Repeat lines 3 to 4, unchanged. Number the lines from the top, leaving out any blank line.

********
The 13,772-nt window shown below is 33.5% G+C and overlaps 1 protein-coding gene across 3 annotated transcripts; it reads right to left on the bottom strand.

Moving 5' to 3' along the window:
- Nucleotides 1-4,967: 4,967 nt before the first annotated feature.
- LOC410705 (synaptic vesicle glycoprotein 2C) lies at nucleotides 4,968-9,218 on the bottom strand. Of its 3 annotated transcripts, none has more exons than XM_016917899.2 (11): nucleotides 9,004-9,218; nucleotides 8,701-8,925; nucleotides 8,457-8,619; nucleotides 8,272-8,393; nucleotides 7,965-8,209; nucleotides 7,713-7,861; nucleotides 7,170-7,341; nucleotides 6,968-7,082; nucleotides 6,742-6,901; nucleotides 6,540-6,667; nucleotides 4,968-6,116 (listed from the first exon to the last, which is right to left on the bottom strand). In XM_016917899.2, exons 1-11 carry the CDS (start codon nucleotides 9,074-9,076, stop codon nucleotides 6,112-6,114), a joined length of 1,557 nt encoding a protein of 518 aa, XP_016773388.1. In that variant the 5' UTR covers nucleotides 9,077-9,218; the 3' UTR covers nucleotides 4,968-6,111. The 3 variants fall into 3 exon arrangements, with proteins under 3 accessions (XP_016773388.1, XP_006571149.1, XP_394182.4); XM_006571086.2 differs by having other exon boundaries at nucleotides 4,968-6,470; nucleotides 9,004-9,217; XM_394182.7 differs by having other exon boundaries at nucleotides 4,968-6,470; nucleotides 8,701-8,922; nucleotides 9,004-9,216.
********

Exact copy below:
- Nucleotides 1-4,967: 4,967 nt before the first annotated feature.
- LOC410705 (synaptic vesicle glycoprotein 2C) lies at nucleotides 4,968-9,218 on the bottom strand. Of its 3 annotated transcripts, none has more exons than XM_016917899.2 (11): nucleotides 9,004-9,218; nucleotides 8,701-8,925; nucleotides 8,457-8,619; nucleotides 8,272-8,393; nucleotides 7,965-8,209; nucleotides 7,713-7,861; nucleotides 7,170-7,341; nucleotides 6,968-7,082; nucleotides 6,742-6,901; nucleotides 6,540-6,667; nucleotides 4,968-6,116 (listed from the first exon to the last, which is right to left on the bottom strand). In XM_016917899.2, exons 1-11 carry the CDS (start codon nucleotides 9,074-9,076, stop codon nucleotides 6,112-6,114), a joined length of 1,557 nt encoding a protein of 518 aa, XP_016773388.1. In that variant the 5' UTR covers nucleotides 9,077-9,218; the 3' UTR covers nucleotides 4,968-6,111. The 3 variants fall into 3 exon arrangements, with proteins under 3 accessions (XP_016773388.1, XP_006571149.1, XP_394182.4); XM_006571086.2 differs by having other exon boundaries at nucleotides 4,968-6,470; nucleotides 9,004-9,217; XM_394182.7 differs by having other exon boundaries at nucleotides 4,968-6,470; nucleotides 8,701-8,922; nucleotides 9,004-9,216.